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Total Hash Enlightenment

Joined: 15 Jul 2009, 22:38
Posts: 1483
Location: Dallas, TX, USA
Sc00bz wrote:
g++ (GCC) 4.1.2 20080704


You really should upgrade my "ancient" debian stable is 4.3.2 (4.3.x, 4.4.x, and 4.5.x all have marked improvement in the optimizations.)

Sc00bz wrote:
AT&T syntax has the inputs reverse order of Intel syntax: "movl %eax,%ebx" vs "mov ebx,eax" both are doing "ebx = eax;"


That part I remember - that asm is right above the AT&T in the code and if this was irc I'd smack you with a trout :P

Sc00bz wrote:
For things where there are no registers to tell the assembler the size like "divl 256(%r9)" size is only known because of the L in divL but in Intel it's "div DWORD PTR [r9+256]" (there's BYTE, WORD, DWORD, and QWORD vs b, w, L, and LL).


Oh ya I don't miss that sort of syntax DWORD PTR (I did have to do intel x86 assembly for my CS degree a while ago guh the horror lives on.)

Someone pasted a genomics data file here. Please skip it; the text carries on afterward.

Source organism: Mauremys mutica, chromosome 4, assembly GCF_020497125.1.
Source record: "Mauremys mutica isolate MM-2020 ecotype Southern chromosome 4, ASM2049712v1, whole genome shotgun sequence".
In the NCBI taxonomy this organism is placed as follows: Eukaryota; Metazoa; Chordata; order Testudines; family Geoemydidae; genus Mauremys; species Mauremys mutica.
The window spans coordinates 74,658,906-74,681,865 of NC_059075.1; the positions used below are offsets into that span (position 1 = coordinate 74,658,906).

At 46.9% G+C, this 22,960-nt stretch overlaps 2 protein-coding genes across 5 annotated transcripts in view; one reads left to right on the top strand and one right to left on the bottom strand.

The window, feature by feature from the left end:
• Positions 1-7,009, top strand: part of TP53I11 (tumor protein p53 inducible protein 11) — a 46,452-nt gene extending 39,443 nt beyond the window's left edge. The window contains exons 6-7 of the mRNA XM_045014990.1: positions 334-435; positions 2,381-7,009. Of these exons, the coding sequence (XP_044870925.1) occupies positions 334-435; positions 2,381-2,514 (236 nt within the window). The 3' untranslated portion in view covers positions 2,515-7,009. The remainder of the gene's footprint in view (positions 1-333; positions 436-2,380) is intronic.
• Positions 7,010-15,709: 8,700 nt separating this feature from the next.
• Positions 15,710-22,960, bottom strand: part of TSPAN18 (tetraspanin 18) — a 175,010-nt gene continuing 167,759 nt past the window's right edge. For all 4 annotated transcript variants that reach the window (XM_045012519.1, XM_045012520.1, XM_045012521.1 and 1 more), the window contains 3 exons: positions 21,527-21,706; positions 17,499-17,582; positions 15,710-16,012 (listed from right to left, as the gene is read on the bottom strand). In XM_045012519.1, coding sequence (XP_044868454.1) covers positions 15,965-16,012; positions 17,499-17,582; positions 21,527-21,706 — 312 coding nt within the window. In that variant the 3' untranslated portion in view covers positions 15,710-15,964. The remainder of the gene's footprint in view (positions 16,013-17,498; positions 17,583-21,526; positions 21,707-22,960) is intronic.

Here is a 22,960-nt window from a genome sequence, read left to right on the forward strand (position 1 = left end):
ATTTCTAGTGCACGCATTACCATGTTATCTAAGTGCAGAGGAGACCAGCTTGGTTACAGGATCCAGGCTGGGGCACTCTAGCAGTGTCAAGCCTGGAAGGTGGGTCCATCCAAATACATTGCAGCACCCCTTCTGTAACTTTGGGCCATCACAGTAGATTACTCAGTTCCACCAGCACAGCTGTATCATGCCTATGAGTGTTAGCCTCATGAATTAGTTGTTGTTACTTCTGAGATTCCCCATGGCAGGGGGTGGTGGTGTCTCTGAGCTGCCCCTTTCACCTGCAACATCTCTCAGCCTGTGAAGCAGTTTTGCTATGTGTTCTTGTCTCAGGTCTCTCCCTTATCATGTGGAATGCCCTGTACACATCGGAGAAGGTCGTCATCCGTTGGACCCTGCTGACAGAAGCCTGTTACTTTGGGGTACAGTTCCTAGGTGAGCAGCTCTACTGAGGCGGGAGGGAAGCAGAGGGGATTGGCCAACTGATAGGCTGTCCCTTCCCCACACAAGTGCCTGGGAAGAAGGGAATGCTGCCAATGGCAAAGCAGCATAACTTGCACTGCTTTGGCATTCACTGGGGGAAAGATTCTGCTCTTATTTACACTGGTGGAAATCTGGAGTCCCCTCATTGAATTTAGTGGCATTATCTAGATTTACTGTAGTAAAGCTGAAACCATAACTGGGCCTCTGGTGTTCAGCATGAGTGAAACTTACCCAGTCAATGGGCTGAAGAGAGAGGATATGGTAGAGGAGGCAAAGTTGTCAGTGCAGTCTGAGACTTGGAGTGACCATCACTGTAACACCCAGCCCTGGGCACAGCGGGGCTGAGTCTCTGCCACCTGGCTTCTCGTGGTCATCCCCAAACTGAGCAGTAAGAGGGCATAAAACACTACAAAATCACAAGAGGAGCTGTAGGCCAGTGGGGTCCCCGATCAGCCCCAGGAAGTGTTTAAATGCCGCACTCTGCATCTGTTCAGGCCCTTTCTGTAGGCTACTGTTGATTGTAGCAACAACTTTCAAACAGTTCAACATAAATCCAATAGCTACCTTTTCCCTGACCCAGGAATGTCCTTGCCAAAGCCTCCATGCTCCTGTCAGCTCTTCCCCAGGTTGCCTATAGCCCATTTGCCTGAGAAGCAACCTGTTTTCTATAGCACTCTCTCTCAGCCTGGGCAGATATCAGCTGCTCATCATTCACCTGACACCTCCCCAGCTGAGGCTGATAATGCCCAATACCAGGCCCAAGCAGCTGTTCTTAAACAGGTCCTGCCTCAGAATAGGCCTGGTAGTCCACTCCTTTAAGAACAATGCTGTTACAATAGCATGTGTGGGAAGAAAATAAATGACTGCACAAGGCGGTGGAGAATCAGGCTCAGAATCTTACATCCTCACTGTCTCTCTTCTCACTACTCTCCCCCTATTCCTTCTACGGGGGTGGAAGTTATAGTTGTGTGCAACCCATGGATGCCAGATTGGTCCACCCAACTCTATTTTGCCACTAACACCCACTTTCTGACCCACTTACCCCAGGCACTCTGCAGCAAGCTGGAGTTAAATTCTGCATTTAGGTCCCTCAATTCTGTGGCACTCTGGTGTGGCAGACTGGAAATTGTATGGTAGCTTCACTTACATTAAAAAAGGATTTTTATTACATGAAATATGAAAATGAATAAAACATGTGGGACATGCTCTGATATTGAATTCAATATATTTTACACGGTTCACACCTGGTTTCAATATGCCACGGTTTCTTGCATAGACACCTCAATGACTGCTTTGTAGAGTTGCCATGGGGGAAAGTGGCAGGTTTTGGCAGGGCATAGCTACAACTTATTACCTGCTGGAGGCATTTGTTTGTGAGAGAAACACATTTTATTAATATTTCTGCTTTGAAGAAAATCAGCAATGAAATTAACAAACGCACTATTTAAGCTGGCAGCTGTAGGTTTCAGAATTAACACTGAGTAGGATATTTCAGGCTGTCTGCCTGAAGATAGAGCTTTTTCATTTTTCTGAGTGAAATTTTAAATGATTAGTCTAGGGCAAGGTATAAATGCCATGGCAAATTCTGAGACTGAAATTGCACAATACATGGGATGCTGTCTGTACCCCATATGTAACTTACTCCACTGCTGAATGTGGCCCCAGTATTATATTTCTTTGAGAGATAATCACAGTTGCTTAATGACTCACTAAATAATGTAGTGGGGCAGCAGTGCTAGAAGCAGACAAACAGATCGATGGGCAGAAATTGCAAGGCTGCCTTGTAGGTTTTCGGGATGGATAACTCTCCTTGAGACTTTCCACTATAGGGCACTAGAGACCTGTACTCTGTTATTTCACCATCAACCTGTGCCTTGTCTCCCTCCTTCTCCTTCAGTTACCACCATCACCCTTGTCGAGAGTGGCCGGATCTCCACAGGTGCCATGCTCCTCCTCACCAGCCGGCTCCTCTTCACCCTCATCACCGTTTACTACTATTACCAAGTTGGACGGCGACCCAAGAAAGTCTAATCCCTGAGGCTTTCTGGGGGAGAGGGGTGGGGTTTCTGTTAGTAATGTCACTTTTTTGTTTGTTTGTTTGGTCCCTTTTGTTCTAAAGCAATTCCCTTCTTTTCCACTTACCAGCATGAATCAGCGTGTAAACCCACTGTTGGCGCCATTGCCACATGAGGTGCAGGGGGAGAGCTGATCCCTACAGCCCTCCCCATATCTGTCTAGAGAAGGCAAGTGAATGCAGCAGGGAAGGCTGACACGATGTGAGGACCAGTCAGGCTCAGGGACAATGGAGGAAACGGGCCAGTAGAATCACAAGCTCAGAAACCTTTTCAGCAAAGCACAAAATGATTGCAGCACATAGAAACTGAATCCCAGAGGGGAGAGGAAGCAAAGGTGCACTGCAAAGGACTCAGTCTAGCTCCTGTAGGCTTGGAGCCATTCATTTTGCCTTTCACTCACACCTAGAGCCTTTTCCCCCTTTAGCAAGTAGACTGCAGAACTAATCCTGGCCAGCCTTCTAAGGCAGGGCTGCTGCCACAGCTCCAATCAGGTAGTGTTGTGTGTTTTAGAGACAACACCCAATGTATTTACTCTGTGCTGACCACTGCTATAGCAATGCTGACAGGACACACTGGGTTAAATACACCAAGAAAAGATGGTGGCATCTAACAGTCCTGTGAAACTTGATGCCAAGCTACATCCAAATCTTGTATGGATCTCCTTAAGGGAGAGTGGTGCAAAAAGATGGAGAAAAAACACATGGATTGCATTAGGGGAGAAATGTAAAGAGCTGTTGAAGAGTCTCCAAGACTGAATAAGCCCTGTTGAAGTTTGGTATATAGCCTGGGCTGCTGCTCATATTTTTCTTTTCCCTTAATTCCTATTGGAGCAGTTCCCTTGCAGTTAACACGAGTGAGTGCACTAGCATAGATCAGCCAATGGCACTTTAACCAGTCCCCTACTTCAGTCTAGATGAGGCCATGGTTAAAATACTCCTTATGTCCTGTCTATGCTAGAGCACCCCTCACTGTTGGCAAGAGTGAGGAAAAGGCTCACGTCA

Sc00bz wrote:
For GCC you can say exactly which register a, b, c, d, D, and S (case sensitive) for ?ax, ?bx, ?cx, ?dx, ?di, and ?si (I don't know if you can tell it to use r8 to r15) or you can use g?... (haha just looked this one up it's the exact opposite of what I thought g is anything that is not a general purpose register).
Go here for more info on the constraints for inputs and outputs: http://www.ibiblio.org/gferg/ldp/GCC-In ... TO.html#s6


Just plain r is any GPR I believe. r8 to r15 are only 20+ years late. I think MIPS, PPC, and SPARC64 all have 32+ GPRs. Also, their GPR really is...we still have all the legacy of fighting for eax/ebx/ecx/edx and now rax/rbx/rcx/rdx as hard coded registers for some opcodes. Register starvation is just annoying as it makes me think of the Celeron...lets just starve it of L2 cache and laugh.

Ah yes I looked up the SPARC64...160 GPRs though only 32 visible at a time (and only 31 usable) intended for rapid context switching as you don't have to push/pop the stack. Apparently IA-64 implemented this too. This also reminds that this is why amd64/em64t went +8 instead of +24 because every additional register means a bigger penalty on context switches for the x86/x86_64 arch.